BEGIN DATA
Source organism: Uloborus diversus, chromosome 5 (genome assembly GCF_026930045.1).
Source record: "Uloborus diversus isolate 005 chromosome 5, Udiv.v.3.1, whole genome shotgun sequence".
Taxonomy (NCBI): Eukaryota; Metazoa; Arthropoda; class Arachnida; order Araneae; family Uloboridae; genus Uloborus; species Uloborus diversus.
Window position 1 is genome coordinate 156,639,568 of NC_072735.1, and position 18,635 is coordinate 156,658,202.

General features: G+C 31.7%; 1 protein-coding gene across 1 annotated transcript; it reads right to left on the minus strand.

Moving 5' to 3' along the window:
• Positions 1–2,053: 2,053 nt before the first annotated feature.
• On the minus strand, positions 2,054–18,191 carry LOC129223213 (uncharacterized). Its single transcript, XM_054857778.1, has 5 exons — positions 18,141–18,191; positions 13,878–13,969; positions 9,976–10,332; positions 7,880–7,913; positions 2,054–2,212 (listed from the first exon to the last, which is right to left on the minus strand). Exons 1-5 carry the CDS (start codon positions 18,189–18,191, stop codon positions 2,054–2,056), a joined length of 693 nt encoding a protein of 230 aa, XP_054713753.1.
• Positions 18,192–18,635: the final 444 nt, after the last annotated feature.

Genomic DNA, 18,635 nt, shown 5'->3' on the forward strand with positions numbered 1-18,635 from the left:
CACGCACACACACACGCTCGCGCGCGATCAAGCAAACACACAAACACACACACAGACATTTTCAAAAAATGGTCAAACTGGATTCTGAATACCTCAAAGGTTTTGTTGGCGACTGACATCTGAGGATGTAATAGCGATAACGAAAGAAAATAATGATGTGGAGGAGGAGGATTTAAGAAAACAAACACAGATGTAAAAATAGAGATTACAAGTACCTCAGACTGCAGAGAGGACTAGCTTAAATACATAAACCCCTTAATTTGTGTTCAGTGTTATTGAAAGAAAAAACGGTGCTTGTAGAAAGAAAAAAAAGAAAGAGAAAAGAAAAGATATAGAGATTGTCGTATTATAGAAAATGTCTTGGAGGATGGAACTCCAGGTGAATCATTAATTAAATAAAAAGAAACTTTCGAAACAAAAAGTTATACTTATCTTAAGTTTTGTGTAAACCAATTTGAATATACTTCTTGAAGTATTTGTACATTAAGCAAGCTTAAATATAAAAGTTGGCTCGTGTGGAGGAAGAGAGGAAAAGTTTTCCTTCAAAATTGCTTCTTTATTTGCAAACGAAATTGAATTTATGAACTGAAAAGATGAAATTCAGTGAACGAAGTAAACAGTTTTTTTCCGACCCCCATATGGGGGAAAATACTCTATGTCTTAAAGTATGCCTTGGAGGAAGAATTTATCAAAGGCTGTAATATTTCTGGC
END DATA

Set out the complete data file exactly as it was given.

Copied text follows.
Source organism: Uloborus diversus, chromosome 5 (genome assembly GCF_026930045.1).
Source record: "Uloborus diversus isolate 005 chromosome 5, Udiv.v.3.1, whole genome shotgun sequence".
Taxonomy (NCBI): Eukaryota; Metazoa; Arthropoda; class Arachnida; order Araneae; family Uloboridae; genus Uloborus; species Uloborus diversus.
Window position 1 is genome coordinate 156,639,568 of NC_072735.1, and position 18,635 is coordinate 156,658,202.

General features: G+C 31.7%; 1 protein-coding gene across 1 annotated transcript; it reads right to left on the minus strand.

Moving 5' to 3' along the window:
• Positions 1–2,053: 2,053 nt before the first annotated feature.
• On the minus strand, positions 2,054–18,191 carry LOC129223213 (uncharacterized). Its single transcript, XM_054857778.1, has 5 exons — positions 18,141–18,191; positions 13,878–13,969; positions 9,976–10,332; positions 7,880–7,913; positions 2,054–2,212 (listed from the first exon to the last, which is right to left on the minus strand). Exons 1-5 carry the CDS (start codon positions 18,189–18,191, stop codon positions 2,054–2,056), a joined length of 693 nt encoding a protein of 230 aa, XP_054713753.1.
• Positions 18,192–18,635: the final 444 nt, after the last annotated feature.

Genomic DNA, 18,635 nt, shown 5'->3' on the forward strand with positions numbered 1-18,635 from the left:
CACGCACACACACACGCTCGCGCGCGATCAAGCAAACACACAAACACACACACAGACATTTTCAAAAAATGGTCAAACTGGATTCTGAATACCTCAAAGGTTTTGTTGGCGACTGACATCTGAGGATGTAATAGCGATAACGAAAGAAAATAATGATGTGGAGGAGGAGGATTTAAGAAAACAAACACAGATGTAAAAATAGAGATTACAAGTACCTCAGACTGCAGAGAGGACTAGCTTAAATACATAAACCCCTTAATTTGTGTTCAGTGTTATTGAAAGAAAAAACGGTGCTTGTAGAAAGAAAAAAAAGAAAGAGAAAAGAAAAGATATAGAGATTGTCGTATTATAGAAAATGTCTTGGAGGATGGAACTCCAGGTGAATCATTAATTAAATAAAAAGAAACTTTCGAAACAAAAAGTTATACTTATCTTAAGTTTTGTGTAAACCAATTTGAATATACTTCTTGAAGTATTTGTACATTAAGCAAGCTTAAATATAAAAGTTGGCTCGTGTGGAGGAAGAGAGGAAAAGTTTTCCTTCAAAATTGCTTCTTTATTTGCAAACGAAATTGAATTTATGAACTGAAAAGATGAAATTCAGTGAACGAAGTAAACAGTTTTTTTCCGACCCCCATATGGGGGAAAATACTCTATGTCTTAAAGTATGCCTTGGAGGAAGAATTTATCAAAGGCTGTAATATTTCTGGC